The National Audit Office has reported today that Government departments and local health and social care organisations do not have enough information on numbers of adults with autism. They also lack a full understanding and awareness of the condition, limiting their ability to plan and deliver services effectively. Autism, which includes Asperger syndrome, is a … Read more
Sector: Children and families
“Greater awareness of the numbers of people with autism, as well as better understanding of autism amongst those providing health, social care, benefits, education and employment services, would lead to improved quality of life for those on the autistic spectrum. Specialist support and joint working across all areas – clinical, social and employment – could improve the transition from childhood to adult services, make services more effective and improve value for money.”
5 Jun 2009
The Department for Children, Schools and Families has made progress in improving its financial management, with strong commitment at senior management and board level, according to a National Audit Office report today. The Department’s ability to reach a high standard of financial management depends partly on successful working with local authorities, other partner organisations, and … Read more
“The Department has made progress in integrating financial management with its strategic and corporate planning. There is room for a better understanding of costs attributable to each of the Department’s strategic objectives. The Department could usefully consult further with delivery organisations such as local authorities to see what might be done here. It also needs to improve its management of financial risks, and to use the introduction of new finance systems to improve financial reporting and forecasting.”
In 2007-08 the Department’s expenditure totalled £48.9 billion and around £40 billion (82 per cent of the Department’s spending) was spent on schools or services to support schools.
The Department has built up a large capital underspend, which is around £2.4 billion at the end of March 2009. In 2007-08 the balance increased by £654 million to £1.9 billion and 2008-09 figures will show that this increased to around £2.4 billion by the end of March 2009.
Schools build up surpluses when they do not spend their full budgets and carry over the balances to future years. An excessive surplus is defined by the Department as being greater than five per cent of annual budget for secondary schools and greater than eight per cent for nursery, primary and special schools. At 31 March 2008 nearly 40 per cent of schools had excessive cumulative surpluses and 22 per cent had held an excessive cumulative surplus for at least the last three years.
Accruals accounting is an accounting convention under which transactions are recognised as the underlying economic events occur, irrespective of the timing of cash receipts and payments related to these transactions. Under accruals accounting, expenditure incurred or income earned, but not yet paid or received, are included in the accounts in the period when they were incurred or earned. This differs from cash accounting where income and expenditure are recognised when the cash is received or paid respectively.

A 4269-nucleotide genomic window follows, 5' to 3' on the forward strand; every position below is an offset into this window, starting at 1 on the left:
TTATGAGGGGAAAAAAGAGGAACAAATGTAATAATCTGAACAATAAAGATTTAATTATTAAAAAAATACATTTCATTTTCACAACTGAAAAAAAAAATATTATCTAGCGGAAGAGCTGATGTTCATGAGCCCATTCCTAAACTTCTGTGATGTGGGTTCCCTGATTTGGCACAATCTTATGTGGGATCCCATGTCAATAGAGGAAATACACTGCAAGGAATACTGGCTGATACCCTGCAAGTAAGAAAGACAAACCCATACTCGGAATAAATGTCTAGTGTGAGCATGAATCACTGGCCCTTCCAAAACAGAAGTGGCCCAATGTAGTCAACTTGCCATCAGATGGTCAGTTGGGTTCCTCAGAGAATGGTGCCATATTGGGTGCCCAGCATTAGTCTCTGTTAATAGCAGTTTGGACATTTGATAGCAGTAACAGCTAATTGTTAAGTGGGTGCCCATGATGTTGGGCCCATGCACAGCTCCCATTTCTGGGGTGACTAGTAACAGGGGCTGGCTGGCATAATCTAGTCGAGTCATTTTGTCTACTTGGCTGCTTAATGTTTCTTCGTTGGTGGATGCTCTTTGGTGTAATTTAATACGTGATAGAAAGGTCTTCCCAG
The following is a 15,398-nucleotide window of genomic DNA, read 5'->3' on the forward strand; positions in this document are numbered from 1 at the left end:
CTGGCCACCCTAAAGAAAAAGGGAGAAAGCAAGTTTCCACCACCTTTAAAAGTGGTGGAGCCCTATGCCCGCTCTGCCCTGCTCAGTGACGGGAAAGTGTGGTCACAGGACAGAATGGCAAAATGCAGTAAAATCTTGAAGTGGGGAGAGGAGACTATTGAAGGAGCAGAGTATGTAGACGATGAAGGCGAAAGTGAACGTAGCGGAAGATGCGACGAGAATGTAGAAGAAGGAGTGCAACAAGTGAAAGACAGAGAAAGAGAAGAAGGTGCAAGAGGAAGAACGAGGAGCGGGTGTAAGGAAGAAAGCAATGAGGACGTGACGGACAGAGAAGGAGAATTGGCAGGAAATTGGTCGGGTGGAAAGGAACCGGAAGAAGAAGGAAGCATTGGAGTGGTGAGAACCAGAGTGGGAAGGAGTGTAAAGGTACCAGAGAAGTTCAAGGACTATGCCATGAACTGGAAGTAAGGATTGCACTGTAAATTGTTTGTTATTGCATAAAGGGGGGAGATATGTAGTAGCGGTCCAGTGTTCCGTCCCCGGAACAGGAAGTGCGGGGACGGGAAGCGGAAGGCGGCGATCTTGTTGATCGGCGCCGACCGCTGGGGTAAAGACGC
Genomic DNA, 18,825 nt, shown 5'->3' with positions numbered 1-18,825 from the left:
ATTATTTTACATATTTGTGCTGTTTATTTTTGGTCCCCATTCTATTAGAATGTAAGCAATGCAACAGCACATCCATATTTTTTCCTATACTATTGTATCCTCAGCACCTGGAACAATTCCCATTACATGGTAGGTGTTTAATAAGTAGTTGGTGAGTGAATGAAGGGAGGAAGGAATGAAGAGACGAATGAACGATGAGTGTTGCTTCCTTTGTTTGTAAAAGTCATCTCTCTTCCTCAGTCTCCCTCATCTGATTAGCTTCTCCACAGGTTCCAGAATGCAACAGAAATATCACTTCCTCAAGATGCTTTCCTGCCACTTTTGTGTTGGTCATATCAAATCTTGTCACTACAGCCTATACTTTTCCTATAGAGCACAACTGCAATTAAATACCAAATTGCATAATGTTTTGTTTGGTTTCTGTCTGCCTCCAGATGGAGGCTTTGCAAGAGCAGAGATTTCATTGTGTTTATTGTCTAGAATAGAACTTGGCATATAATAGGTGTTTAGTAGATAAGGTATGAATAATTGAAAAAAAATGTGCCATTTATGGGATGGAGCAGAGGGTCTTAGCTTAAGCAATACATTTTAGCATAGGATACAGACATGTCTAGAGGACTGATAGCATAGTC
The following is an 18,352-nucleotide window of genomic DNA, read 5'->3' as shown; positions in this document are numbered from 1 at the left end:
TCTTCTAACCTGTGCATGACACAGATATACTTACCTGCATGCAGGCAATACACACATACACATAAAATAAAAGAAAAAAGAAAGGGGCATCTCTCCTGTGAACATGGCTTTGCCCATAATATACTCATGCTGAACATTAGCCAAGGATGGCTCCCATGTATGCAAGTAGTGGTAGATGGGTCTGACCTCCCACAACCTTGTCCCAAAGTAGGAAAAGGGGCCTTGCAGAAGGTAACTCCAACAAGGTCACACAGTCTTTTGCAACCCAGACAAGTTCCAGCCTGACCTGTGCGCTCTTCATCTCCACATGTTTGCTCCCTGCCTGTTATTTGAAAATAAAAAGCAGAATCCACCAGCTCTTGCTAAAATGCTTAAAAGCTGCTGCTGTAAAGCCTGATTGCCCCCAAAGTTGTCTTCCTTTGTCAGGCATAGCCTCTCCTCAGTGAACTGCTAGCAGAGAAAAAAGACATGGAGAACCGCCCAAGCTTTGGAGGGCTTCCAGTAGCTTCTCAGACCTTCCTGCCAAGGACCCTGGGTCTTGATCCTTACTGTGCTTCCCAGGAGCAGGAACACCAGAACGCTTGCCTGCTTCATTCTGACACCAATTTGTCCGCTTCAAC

30 Apr 2009
Department for Children, Schools and Families – Mathematics performance in primary schools: Getting the best results
“Helping children to master basic mathematics is a central part of their primary education and in 2007 pupils in their final year achieved the best set of results so far in the national tests. In recent years, however, the rate of improvement in primary mathematics has slowed and almost a quarter of pupils are still not equipped with the understanding of mathematics they need to study the subject further, or to tackle subjects such as science once they start secondary school. The Department needs to improve how teachers assess pupils’ progress throughout the primary years, so that they can support every child to do their best in mathematics.”
19 Nov 2008
“Neonatal services are a challenging and necessarily innovative area of medicine, caring for some of the National Health Service’s most vulnerable patients who must receive the best care possible. Efforts made by the Department to improve the service to date are encouraging, but there is still more to do. Top of the list must be addressing the staffing and capacity problems. And it is impossible to say whether the introduction of networks have improved the overall value for money of the service because of the lack of data on outcomes and the variable state, and use of, financial management information.”
19 Dec 2007
The reorganisation of neonatal services in England has helped improve care for premature and low birth weight babies with fewer babies travelling long distances for suitable treatment. But, according to the National Audit Office, further improvements to the service are being limited by shortages in nursing staff, a lack of cots in the right place … Read more
“Getting these reforms right will be vital to the futures of many of our young people. In many cases, local institutions and people on the ground are responding impressively to the need for genuine collaboration to deliver the best education possible for all young people. But the less well developed areas still have much to do to provide all the options young people will be entitled to by 2013.”
13 Dec 2007
The government’s reform programme to improve attainment and participation in education and training for 14 to 19 year olds has wide support at local level, including for the new Diplomas, which seek to blend general education with applied learning. The National Audit Office has today reported that the reform programme has met its key milestones … Read more